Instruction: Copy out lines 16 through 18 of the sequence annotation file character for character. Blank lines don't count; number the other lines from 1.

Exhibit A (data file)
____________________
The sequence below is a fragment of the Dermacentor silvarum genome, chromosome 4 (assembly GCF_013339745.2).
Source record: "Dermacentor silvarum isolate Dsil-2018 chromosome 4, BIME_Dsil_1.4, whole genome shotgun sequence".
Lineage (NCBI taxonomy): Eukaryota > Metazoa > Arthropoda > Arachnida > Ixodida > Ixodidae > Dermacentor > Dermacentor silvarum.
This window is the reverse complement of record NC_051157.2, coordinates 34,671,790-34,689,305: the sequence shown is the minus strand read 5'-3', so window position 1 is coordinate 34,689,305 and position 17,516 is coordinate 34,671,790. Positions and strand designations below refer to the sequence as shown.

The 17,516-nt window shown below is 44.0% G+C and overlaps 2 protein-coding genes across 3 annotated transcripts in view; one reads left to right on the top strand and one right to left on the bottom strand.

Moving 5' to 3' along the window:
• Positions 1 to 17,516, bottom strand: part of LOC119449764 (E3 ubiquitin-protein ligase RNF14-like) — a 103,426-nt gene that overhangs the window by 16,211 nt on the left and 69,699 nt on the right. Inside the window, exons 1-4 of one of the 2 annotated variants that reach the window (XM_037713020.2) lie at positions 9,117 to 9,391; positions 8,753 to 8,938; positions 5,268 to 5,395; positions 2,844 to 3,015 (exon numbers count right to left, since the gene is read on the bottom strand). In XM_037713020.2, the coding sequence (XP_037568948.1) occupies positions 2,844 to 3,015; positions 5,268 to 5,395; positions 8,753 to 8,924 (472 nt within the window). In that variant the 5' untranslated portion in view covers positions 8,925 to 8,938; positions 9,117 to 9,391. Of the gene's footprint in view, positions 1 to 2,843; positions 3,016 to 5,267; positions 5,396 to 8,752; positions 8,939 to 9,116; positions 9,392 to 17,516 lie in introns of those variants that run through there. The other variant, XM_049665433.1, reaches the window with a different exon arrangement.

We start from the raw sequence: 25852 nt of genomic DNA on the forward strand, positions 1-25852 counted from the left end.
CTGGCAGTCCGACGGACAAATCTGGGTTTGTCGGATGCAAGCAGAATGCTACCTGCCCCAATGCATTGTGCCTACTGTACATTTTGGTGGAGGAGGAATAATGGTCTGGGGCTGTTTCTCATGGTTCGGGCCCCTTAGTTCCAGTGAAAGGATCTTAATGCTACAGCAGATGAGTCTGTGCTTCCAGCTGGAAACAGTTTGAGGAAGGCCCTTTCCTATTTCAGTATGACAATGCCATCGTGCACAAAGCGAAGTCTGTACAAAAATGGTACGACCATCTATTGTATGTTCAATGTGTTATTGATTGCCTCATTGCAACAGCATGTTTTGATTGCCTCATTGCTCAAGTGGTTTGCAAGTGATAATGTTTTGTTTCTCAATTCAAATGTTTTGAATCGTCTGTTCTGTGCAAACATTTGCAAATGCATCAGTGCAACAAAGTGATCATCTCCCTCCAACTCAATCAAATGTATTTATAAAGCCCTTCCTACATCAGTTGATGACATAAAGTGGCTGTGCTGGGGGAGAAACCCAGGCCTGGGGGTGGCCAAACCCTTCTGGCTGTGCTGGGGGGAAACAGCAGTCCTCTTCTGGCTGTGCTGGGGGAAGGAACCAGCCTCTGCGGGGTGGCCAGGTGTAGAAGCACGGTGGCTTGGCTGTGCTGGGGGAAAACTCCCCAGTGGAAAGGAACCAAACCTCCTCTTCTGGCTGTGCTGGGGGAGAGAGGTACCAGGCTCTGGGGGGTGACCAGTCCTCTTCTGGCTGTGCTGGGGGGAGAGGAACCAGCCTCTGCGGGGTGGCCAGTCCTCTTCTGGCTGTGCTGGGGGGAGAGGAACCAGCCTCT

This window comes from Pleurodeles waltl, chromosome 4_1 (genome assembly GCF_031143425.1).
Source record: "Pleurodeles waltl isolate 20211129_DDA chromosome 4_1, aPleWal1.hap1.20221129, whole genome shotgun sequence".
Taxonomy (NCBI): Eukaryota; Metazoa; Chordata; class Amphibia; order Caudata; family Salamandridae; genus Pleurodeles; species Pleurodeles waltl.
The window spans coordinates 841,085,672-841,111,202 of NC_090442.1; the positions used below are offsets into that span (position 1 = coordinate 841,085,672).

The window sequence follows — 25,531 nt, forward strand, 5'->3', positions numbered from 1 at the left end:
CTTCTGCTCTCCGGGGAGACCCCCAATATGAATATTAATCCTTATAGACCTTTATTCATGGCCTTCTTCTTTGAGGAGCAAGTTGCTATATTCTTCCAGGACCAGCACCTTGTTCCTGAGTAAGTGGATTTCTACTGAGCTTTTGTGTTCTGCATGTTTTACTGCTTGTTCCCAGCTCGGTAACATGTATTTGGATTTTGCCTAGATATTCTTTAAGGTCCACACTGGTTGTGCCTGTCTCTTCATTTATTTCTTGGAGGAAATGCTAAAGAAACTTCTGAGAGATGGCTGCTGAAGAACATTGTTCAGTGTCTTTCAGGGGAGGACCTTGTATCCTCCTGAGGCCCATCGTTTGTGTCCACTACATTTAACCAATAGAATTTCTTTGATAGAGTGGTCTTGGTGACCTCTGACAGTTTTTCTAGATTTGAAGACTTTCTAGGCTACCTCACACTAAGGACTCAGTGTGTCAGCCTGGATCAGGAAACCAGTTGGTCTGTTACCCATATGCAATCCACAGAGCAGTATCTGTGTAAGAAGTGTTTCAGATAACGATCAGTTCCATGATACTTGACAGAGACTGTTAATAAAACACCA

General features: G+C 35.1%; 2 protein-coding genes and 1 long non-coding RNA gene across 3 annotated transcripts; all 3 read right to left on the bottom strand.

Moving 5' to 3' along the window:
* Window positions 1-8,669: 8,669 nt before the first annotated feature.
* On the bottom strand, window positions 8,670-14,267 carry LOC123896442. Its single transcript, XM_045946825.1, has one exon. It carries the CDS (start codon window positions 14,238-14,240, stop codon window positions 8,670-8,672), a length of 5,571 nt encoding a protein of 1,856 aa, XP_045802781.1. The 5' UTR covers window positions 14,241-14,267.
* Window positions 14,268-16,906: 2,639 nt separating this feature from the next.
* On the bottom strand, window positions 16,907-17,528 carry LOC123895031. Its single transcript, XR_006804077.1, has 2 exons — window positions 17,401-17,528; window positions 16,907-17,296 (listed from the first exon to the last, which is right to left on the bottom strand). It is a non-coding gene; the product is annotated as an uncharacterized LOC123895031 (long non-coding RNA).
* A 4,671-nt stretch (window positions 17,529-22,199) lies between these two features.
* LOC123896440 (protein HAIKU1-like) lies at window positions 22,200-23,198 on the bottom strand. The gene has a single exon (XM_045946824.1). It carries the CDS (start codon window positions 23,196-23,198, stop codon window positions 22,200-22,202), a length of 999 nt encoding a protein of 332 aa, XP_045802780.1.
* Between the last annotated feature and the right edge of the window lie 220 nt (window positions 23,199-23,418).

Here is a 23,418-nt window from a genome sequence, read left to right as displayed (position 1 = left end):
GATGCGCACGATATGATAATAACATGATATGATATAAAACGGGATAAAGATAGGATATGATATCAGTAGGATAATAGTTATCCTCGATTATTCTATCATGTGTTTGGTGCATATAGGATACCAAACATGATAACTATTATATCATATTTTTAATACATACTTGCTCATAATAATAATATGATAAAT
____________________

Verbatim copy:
General features: G+C 35.1%; 2 protein-coding genes and 1 long non-coding RNA gene across 3 annotated transcripts; all 3 read right to left on the bottom strand.

Moving 5' to 3' along the window:
* Window positions 1-8,669: 8,669 nt before the first annotated feature.